The Struggle Is The Meaning 326

There is no conceivable interest of the ordinary people of the Western world being served by the crazed decision of their governments to firmly take the Sunni side in the Sunni/Shia tensions of the Islamic world, and to do so in a fashion which deliberately exacerbates points of armed conflict across the Middle East.

It is even more extraordinary that, in doing so, the West is deliberately forwarding the interests of two nations which have philosophies that are entirely antithetical to the supposed tenets of Western philosophy. Those states are Saudi Arabia, an unrepentant despotism, which promotes and finances a theocratic ideology directly responsible for the major terrorist attacks on the West, and Israel, which is now an openly apartheid state. The USA/Saudi/Israel alliance is underpinned by the identification of a common enemy in Iran and other Shia communities.

Of course the patent absurdities of the alliance point directly to the fact that the real motive is entirely different; this is all about the financial ties of the 1% and the permanent interest of the military industrial complex and their financiers in stoking the flames of war.

Which is an opportune moment to mention – as I have several times over the years – that if I had to recommend one single book to illuminate your view of the world it would be Imperialism by J A Hobson. His brilliant perception that empire had been a net disbenefit to the ordinary people of both the colonial power and the colonised, with the advantages reaped purely by the military, financial, armaments and political classes, and his groundbreaking methods of proving his thesis, is one of the great works of human thought. Lenin plagiarised Hobson extensively.

You can indeed find in Hobson a reflection of the anti-semitism that was regrettably common in his time. It is a problem in many of the great books of the past. Trollope is notably anti-semitic, but when John Major as Prime Minister repeatedly told of his love for Trollope, there was none of the manufactured outrage we saw over Corbyn’s recommendation of Hobson. In reading literature of the past there are inevitably notes that jar with the mores of these times, but they do not invalidate all the other qualities, once noted and appropriately analysed. I confess to being with John Major as a serious fan of Trollope. The Way We Live Now is also a great book, whose dark anti-semitic undertones are not necessary to its critique of rampant capitalism.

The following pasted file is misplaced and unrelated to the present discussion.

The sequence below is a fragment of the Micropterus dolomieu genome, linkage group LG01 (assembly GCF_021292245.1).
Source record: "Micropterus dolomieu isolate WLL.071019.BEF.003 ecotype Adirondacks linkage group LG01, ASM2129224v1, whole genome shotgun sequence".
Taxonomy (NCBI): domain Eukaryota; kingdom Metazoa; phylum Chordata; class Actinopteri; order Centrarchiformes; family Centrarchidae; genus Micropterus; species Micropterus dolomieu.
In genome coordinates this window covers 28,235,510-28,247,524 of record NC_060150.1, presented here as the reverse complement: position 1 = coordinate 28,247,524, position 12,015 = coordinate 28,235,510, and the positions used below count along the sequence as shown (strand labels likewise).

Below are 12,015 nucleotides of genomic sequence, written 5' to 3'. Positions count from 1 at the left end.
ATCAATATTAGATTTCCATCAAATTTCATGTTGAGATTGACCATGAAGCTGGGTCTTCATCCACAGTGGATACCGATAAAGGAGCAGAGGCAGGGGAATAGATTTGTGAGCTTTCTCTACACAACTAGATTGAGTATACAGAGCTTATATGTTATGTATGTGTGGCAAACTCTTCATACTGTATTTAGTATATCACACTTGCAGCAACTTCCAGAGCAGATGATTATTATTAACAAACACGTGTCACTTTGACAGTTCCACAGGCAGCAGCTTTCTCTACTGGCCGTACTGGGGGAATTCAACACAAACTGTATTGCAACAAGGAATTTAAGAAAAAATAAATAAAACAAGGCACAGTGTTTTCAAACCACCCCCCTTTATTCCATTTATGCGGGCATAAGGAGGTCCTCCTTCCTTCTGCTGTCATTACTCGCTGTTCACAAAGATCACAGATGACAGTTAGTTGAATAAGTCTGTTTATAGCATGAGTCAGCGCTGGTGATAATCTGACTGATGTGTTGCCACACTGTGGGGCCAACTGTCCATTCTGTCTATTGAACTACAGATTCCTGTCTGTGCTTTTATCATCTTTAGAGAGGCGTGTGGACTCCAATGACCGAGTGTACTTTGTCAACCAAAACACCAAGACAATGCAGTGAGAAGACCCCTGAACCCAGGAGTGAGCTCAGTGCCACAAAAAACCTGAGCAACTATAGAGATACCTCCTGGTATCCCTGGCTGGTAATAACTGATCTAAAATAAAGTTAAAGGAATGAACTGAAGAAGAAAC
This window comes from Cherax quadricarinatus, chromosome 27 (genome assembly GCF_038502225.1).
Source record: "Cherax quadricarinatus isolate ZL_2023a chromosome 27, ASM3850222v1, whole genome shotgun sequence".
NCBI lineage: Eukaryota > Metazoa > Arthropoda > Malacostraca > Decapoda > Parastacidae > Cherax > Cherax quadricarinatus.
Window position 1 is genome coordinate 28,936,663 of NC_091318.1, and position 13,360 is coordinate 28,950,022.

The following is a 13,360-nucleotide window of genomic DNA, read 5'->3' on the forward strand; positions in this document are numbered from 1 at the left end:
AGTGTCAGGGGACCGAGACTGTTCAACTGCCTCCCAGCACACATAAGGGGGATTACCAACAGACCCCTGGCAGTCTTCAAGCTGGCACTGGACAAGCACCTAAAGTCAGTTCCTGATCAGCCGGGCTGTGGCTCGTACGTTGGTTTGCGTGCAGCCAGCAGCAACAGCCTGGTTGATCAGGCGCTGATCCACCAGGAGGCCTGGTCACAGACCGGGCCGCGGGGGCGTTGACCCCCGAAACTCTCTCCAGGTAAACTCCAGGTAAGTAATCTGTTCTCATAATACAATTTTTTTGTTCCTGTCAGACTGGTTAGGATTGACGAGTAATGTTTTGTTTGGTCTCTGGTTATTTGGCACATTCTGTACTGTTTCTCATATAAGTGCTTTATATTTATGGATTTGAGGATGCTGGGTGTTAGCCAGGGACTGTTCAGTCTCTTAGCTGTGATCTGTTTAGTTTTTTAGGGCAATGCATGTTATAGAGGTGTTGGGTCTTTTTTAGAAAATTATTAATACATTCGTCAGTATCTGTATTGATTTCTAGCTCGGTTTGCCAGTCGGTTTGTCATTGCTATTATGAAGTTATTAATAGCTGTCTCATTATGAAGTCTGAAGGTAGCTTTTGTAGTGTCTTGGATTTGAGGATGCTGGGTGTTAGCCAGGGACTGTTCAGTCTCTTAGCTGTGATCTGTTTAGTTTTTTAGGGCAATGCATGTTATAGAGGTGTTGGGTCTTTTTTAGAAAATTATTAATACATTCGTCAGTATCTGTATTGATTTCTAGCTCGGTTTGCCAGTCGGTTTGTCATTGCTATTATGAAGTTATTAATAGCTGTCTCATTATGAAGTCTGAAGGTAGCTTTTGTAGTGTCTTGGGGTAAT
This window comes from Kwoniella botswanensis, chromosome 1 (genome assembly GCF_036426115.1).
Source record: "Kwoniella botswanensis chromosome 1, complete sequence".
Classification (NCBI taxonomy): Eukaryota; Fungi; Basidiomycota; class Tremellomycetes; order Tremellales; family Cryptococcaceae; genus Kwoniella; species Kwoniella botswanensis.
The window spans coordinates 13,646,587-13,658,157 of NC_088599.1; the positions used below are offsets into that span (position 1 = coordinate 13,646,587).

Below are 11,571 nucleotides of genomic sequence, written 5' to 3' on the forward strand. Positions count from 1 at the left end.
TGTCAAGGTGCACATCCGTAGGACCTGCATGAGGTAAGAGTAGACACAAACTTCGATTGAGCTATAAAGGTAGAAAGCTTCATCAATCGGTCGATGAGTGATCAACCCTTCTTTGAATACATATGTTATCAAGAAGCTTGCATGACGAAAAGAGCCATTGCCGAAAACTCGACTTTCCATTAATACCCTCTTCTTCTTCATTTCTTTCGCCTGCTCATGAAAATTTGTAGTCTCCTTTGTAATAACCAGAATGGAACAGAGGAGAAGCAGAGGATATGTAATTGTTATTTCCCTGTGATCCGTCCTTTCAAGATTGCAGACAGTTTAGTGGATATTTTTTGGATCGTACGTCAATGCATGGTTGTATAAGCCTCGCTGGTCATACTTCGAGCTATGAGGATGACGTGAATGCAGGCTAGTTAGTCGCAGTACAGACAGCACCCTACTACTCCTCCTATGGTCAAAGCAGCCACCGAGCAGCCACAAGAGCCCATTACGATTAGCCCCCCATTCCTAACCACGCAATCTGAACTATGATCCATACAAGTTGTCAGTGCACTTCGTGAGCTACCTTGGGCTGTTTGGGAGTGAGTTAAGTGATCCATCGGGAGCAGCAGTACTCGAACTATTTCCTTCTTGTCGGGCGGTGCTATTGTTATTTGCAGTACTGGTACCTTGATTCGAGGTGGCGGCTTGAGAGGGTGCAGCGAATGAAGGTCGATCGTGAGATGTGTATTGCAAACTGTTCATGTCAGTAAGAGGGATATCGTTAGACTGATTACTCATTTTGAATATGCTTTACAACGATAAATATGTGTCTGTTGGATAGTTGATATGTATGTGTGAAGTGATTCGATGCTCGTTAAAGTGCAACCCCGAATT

To return to Iran, I have no confidence whatsoever that apparent limpet mine attacks on shipping are Iranian in origin – in fact the narrative seems to me distinctly improbable. We have the intelligence community frantically signalling that John Bolton is making up his intelligence assessment of enhanced Iranian military activity. Jeremy Hunt has just put out a quite ludicrous advisory against dual nationals traveling to Iran. My wife Nadira was recently in Iran together with several dual nationals filming a comedy feature film. They met with nothing but friendship and cooperation from Iranian officialdom.

However, I remain hopeful that Trump can outplay John Bolton and prevent any immediate escalation. However bad his domestic agenda, one thing to be said in Trump’s favour is that, unlike every American President since Carter, he has not fed the military industrial complex by starting a needless war. I have no doubt whatsoever that Hillary would have started one by now. Trump, a monumentally flawed individual, is the only thing that today stands between the world and a Middle East conflagration that would make the last three decades seem like peace. That is hardly a comforting thought.